Monday, July 20, 2009
The Moon and Marriage
Today marks a momentous anniversary: 40 years ago, Neil Armstrong and Buzz Aldrin first touched the surface of the moon. But for me, today commemorates an equally significant event that occurred five years later: My wife and I got married.
I hope it does not seem too self-indulgent to compare the moonwalk with 35 years of marriage, but both are wondrous and perhaps, miraculous.
It took much of mankind’s ingenuity, intelligence and initiative to transport astronauts to the moon, enable them to walk on it and get them home safely. But marriage is an incredible journey as well – joining two very different human beings to a lifetime partnership. Sadly, about half of these partnerships fail.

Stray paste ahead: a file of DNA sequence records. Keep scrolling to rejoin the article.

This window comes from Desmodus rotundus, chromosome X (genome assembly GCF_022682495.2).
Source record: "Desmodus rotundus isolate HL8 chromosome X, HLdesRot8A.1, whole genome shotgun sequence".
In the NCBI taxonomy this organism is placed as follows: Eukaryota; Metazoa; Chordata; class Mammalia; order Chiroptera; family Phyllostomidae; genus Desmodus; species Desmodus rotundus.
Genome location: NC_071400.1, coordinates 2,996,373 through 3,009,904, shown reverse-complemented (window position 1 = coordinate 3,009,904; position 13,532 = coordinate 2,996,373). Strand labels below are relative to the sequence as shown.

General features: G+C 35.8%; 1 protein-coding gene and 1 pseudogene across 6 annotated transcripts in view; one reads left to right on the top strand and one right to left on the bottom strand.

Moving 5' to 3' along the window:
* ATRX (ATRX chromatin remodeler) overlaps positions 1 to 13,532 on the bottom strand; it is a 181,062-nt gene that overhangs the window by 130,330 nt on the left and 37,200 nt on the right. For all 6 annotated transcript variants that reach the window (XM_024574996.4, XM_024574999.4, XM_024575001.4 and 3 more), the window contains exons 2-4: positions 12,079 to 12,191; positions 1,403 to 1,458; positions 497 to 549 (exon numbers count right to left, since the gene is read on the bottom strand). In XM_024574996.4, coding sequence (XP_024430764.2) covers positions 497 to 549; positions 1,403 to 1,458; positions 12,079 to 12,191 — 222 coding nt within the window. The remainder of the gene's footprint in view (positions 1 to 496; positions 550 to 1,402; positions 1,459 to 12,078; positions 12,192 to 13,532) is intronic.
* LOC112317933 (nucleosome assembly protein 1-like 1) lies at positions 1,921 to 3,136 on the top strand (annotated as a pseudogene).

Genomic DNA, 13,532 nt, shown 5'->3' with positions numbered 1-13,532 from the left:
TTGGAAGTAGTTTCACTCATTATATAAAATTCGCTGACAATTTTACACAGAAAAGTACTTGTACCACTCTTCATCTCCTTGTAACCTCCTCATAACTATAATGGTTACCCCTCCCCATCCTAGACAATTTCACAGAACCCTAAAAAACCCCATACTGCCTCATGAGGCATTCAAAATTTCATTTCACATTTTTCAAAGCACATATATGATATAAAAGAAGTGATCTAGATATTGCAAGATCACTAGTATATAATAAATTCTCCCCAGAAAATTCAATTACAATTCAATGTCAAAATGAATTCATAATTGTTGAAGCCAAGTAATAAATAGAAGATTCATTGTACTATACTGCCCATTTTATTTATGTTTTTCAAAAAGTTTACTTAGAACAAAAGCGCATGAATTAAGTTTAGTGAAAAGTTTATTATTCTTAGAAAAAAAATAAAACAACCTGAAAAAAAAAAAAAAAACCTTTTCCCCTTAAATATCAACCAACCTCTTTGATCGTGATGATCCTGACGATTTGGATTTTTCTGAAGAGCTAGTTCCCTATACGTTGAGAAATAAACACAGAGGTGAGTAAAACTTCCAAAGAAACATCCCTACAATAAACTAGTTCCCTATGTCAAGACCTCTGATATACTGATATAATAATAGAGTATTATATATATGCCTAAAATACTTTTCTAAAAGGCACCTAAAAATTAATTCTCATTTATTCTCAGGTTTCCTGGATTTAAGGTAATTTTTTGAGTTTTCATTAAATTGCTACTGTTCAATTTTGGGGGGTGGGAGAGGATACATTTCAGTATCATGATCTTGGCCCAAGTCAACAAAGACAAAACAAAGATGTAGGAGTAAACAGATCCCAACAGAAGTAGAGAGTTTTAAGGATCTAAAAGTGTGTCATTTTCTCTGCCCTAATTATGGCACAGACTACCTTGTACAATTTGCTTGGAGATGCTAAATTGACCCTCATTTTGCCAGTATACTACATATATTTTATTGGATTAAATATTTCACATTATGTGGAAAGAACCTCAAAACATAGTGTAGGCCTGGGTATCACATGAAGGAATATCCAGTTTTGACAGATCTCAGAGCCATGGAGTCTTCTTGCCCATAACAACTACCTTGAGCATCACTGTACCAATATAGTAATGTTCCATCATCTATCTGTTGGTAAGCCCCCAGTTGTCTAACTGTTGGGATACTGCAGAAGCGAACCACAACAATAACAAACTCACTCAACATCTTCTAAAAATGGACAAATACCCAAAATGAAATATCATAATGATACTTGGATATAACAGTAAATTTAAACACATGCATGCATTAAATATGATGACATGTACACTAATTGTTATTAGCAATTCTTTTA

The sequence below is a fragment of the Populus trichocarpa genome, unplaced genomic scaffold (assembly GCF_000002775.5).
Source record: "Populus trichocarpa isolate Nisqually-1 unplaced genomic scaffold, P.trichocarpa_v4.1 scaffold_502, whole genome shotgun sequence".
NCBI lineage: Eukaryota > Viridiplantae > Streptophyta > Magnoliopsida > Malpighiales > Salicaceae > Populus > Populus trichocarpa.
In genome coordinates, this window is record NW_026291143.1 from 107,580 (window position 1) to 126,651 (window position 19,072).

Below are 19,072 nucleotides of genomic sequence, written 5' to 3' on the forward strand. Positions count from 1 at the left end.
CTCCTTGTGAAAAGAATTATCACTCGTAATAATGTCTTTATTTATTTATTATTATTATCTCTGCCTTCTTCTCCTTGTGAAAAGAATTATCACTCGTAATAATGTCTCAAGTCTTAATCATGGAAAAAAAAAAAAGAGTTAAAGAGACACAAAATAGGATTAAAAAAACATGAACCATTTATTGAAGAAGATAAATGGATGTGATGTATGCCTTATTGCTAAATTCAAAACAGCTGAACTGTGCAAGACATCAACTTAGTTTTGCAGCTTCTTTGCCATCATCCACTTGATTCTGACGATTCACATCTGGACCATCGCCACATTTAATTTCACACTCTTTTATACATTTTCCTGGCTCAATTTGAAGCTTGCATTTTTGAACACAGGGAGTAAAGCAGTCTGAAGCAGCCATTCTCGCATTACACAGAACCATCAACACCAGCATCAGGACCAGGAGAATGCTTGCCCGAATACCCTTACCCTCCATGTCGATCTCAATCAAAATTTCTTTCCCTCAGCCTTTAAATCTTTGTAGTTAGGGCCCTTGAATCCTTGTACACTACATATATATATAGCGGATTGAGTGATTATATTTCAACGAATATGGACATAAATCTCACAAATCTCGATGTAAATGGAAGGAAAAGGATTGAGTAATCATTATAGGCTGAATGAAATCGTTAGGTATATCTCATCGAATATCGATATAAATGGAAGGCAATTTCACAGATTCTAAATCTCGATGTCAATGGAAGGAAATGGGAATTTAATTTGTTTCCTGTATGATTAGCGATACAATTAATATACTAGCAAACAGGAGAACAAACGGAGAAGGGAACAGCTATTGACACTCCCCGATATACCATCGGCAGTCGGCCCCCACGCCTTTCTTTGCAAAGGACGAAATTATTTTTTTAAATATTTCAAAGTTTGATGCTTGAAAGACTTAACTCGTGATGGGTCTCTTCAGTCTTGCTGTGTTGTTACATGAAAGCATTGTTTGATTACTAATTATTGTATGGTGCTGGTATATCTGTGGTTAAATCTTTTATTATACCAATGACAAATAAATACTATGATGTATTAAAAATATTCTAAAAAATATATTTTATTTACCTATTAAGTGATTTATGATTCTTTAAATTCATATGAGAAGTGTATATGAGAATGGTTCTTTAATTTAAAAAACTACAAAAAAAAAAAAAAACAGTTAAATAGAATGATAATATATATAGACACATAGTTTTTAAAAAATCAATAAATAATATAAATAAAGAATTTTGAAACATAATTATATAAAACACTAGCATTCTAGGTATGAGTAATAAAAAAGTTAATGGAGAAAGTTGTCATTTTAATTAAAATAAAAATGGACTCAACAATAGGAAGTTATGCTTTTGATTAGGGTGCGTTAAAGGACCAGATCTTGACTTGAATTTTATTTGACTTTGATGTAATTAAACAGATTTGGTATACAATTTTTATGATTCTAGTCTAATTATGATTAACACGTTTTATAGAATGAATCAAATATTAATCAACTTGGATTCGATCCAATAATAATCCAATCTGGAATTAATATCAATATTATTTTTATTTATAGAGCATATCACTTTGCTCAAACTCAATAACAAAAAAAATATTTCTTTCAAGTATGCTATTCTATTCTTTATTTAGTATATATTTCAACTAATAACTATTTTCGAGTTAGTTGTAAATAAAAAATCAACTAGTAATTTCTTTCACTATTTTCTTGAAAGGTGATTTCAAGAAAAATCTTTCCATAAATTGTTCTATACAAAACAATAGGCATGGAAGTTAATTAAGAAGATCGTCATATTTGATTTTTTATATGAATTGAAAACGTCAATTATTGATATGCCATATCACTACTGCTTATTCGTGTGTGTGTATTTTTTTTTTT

Like flying to the moon, forging a strong marriage demands hard work, dedication and determination. It requires accepting one another’s shortcomings, as well as capitalizing on each other’s respective strengths.
Love is a key part of the equation, both for space exploration and marriage. For everyone at NASA it was a love of the unknown, of going where mankind had never gone before.
The love needed to sustain a marriage is not the warm, tingly feeling we see depicted in romantic comedies or “The Bachelorette.” It’s a love 1 Corinthians 13 describes as patient, kind, not envious, boastful, or proud. This love is not rude or self-seeking, not easily angered, nor does it keep a record of wrongs. It rejoices in the truth, protects, trusts, hopes, perseveres. This love honors the vow to accept the worse with the better.
How is such a love possible? By our own efforts, I don’t think it is. But for Sally and me, marriage has confirmed that we can do all things through Christ who strengthens us (Philippians 4:13). And it’s just as exciting as flying to the moon.